The Return of False Balance on Climate Change

Until recently, media outlets, when running stories about global warming, often felt compelled to also include, often in the same article, scientifically groundless views denying the reality of human-caused climate change. Newspapers and other publications supposedly acknowledged these views in the name of journalistic balance. However, airing such denialism made as much sense as publishing the rants of 9/11 Truthers and the Anti-vaxxers. Researchers Max and Jules Boykoff found that such so-called balance actually violated another journalistic value, objectivity, as publicizing groundless climate denialism presented a distorted picture of the state of climate science. Media balance obscured the fact that there has been a decades-long consensus that human beings are heating the planet. In the case of climate change, balance effectively became bias. This biased balance has receded, as the media now generally reports the reality of climate change without including unscientific rebuttal.

However, it seems that so-called balance on climate change has once again reared its ugly head. Earlier this week, a number of newspapers around the nation published a piece on climate change by James Taylor. Taylor is President of the Heartland Institute, a notorious source of climate denialism. One newspaper labeled the piece as “counterpoint,” as if to offer the other side of a lively debate. Another used the term “forum.” Yet the piece is so riddled with inaccuracies and falsehoods as to not merit publication in any newspaper. It does not offer a legitimate counterpoint in any forum. More importantly, this piece is a case study in how attempts at media balance on climate change only distort the reality of climate science and hamper efforts to address the climate emergency.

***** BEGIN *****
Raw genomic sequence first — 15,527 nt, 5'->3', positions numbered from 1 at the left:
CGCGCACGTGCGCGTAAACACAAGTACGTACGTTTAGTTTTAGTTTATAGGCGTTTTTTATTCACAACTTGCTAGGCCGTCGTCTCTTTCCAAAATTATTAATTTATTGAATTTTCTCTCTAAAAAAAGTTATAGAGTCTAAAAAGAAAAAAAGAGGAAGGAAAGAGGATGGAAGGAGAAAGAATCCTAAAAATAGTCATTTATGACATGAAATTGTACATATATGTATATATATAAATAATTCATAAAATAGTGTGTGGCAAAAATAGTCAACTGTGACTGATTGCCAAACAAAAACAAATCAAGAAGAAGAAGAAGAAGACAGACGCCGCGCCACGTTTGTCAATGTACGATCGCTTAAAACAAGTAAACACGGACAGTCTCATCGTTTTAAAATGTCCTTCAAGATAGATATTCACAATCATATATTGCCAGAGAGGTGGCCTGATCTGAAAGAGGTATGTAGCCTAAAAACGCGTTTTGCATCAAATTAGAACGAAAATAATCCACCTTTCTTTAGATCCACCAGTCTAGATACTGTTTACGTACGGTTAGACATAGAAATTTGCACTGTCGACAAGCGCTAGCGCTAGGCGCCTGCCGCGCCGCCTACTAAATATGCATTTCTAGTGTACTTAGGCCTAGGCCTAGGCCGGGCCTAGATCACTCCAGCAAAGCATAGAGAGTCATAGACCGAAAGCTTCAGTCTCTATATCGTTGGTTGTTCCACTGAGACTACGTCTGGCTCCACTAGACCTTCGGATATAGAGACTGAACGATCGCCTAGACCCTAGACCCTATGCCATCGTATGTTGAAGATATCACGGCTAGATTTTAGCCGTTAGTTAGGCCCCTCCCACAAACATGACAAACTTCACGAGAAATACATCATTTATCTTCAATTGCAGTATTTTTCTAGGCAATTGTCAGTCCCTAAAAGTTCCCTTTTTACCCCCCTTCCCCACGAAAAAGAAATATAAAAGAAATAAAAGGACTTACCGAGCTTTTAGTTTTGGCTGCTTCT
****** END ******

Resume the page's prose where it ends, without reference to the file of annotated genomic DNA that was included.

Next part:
First of all, Taylor utterly misrepresents the climate crisis when he says that climate change will replace a cold climate with a more desirable warm one. In fact, global warming ending the 10,000 years of climatic stability — an epoch scientists call the Holocene — that enabled human civilization to arise and flourish. Global warming is not a matter of turning a switch from colder to warmer conditions. Rather, climate change means decades and decades of climatic instability coupled with massively destructive weather extremes and rising sea levels. These changes will seriously endanger the built environment, essential infrastructure, food and water supplies, public health, and political stability and national security. Taylor would have us think that climate change means pleasant, mild conditions. Instead, think of the relentless tropical storms and devastating wildfires that we are now experiencing. Think of millions of refugees displaced by rising sea levels and extreme weather events. Think of food shortages brought on by droughts.

Second, Taylor engages in blatant falsehood about the evidence for climate change. The evidence, which is consistent with basic geophysics and atmospheric chemistry, goes way beyond the past century’s temperature records. It includes observations of change in sea levels, glaciers, weather, ecosystems, and seasonal patterns. It also includes paleoclimatic data and the fossil record, which enable us to reconstruct planetary conditions going back hundreds of millions of years and show that past increases in carbon dioxide and methane have heated our planet.